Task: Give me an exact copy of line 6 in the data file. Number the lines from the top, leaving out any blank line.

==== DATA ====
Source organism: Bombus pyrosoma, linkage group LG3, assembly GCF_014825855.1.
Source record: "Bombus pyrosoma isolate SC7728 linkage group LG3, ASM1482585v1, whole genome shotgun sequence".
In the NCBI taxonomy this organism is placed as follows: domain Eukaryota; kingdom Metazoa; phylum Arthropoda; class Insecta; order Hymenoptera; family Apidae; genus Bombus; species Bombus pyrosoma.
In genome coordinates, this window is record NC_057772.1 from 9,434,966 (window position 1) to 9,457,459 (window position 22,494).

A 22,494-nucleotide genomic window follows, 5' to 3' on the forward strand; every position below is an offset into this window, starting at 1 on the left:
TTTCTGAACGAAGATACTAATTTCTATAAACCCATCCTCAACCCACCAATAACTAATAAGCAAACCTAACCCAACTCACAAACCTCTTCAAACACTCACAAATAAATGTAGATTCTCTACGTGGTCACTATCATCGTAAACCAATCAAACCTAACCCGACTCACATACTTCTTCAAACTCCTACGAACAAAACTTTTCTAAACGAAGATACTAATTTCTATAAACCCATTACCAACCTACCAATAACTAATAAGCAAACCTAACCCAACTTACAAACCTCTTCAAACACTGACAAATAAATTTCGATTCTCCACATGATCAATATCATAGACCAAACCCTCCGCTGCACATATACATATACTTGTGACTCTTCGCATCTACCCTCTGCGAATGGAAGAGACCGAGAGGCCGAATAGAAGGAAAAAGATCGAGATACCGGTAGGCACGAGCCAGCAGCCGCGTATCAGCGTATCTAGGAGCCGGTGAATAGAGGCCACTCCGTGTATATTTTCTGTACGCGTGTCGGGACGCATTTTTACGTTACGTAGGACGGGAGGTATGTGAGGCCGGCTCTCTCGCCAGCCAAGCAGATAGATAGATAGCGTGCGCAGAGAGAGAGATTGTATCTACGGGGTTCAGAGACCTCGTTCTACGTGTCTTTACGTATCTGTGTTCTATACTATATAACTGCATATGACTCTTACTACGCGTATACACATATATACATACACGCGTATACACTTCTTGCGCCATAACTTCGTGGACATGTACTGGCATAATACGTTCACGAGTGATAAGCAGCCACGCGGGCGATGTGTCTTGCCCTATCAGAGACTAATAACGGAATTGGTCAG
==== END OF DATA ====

TTTCTGAACGAAGATACTAATTTCTATAAACCCATCCTCAACCCACCAATAACTAATAAGCAAACCTAACCCAACTCACAAACCTCTTCAAACACTCACAAATAAATGTAGATTCTCTACGTGGTCACTATCATCGTAAACCAATCAAACCTAACCCGACTCACATACTTCTTCAAACTCCTACGAACAAAACTTTTCTAAACGAAGATACTAATTTCTATAAACCCATTACCAACCTACCAATAACTAATAAGCAAACCTAACCCAACTTACAAACCTCTTCAAACACTGACAAATAAATTTCGATTCTCCACATGATCAATATCATAGACCAAACCCTCCGCTGCACATATACATATACTTGTGACTCTTCGCATCTACCCTCTGCGAATGGAAGAGACCGAGAGGCCGAATAGAAGGAAAAAGATCGAGATACCGGTAGGCACGAGCCAGCAGCCGCGTATCAGCGTATCTAGGAGCCGGTGAATAGAGGCCACTCCGTGTATATTTTCTGTACGCGTGTCGGGACGCATTTTTACGTTACGTAGGACGGGAGGTATGTGAGGCCGGCTCTCTCGCCAGCCAAGCAGATAGATAGATAGCGTGCGCAGAGAGAGAGATTGTATCTACGGGGTTCAGAGACCTCGTTCTACGTGTCTTTACGTATCTGTGTTCTATACTATATAACTGCATATGACTCTTACTACGCGTATACACATATATACATACACGCGTATACACTTCTTGCGCCATAACTTCGTGGACATGTACTGGCATAATACGTTCACGAGTGATAAGCAGCCACGCGGGCGATGTGTCTTGCCCTATCAGAGACTAATAACGGAATTGGTCAG